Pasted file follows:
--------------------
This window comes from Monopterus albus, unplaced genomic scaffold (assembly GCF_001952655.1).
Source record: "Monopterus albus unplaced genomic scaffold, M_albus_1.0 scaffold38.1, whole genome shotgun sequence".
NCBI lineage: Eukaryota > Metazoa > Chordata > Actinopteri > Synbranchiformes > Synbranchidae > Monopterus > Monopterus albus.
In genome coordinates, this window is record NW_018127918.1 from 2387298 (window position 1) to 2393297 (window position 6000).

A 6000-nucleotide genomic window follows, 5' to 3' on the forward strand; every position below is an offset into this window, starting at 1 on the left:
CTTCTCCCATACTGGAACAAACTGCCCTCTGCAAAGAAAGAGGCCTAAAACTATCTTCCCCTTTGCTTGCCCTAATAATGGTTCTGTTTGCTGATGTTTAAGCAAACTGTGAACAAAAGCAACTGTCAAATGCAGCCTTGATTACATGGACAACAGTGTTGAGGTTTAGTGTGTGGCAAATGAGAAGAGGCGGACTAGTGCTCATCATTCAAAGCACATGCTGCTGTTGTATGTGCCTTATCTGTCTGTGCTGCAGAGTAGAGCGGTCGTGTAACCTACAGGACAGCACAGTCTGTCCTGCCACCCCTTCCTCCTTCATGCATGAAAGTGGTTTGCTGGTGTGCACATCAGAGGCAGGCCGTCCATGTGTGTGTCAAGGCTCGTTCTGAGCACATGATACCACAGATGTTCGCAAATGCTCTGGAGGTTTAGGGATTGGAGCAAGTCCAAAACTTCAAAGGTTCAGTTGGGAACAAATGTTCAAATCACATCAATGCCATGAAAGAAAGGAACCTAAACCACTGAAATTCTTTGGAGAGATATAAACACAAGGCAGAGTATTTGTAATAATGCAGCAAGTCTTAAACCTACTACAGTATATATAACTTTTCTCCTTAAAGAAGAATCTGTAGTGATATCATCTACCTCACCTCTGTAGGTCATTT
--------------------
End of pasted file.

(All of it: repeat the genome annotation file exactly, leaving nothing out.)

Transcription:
This window comes from Monopterus albus, unplaced genomic scaffold (assembly GCF_001952655.1).
Source record: "Monopterus albus unplaced genomic scaffold, M_albus_1.0 scaffold38.1, whole genome shotgun sequence".
NCBI lineage: Eukaryota > Metazoa > Chordata > Actinopteri > Synbranchiformes > Synbranchidae > Monopterus > Monopterus albus.
In genome coordinates, this window is record NW_018127918.1 from 2387298 (window position 1) to 2393297 (window position 6000).

A 6000-nucleotide genomic window follows, 5' to 3' on the forward strand; every position below is an offset into this window, starting at 1 on the left:
CTTCTCCCATACTGGAACAAACTGCCCTCTGCAAAGAAAGAGGCCTAAAACTATCTTCCCCTTTGCTTGCCCTAATAATGGTTCTGTTTGCTGATGTTTAAGCAAACTGTGAACAAAAGCAACTGTCAAATGCAGCCTTGATTACATGGACAACAGTGTTGAGGTTTAGTGTGTGGCAAATGAGAAGAGGCGGACTAGTGCTCATCATTCAAAGCACATGCTGCTGTTGTATGTGCCTTATCTGTCTGTGCTGCAGAGTAGAGCGGTCGTGTAACCTACAGGACAGCACAGTCTGTCCTGCCACCCCTTCCTCCTTCATGCATGAAAGTGGTTTGCTGGTGTGCACATCAGAGGCAGGCCGTCCATGTGTGTGTCAAGGCTCGTTCTGAGCACATGATACCACAGATGTTCGCAAATGCTCTGGAGGTTTAGGGATTGGAGCAAGTCCAAAACTTCAAAGGTTCAGTTGGGAACAAATGTTCAAATCACATCAATGCCATGAAAGAAAGGAACCTAAACCACTGAAATTCTTTGGAGAGATATAAACACAAGGCAGAGTATTTGTAATAATGCAGCAAGTCTTAAACCTACTACAGTATATATAACTTTTCTCCTTAAAGAAGAATCTGTAGTGATATCATCTACCTCACCTCTGTAGGTCATTT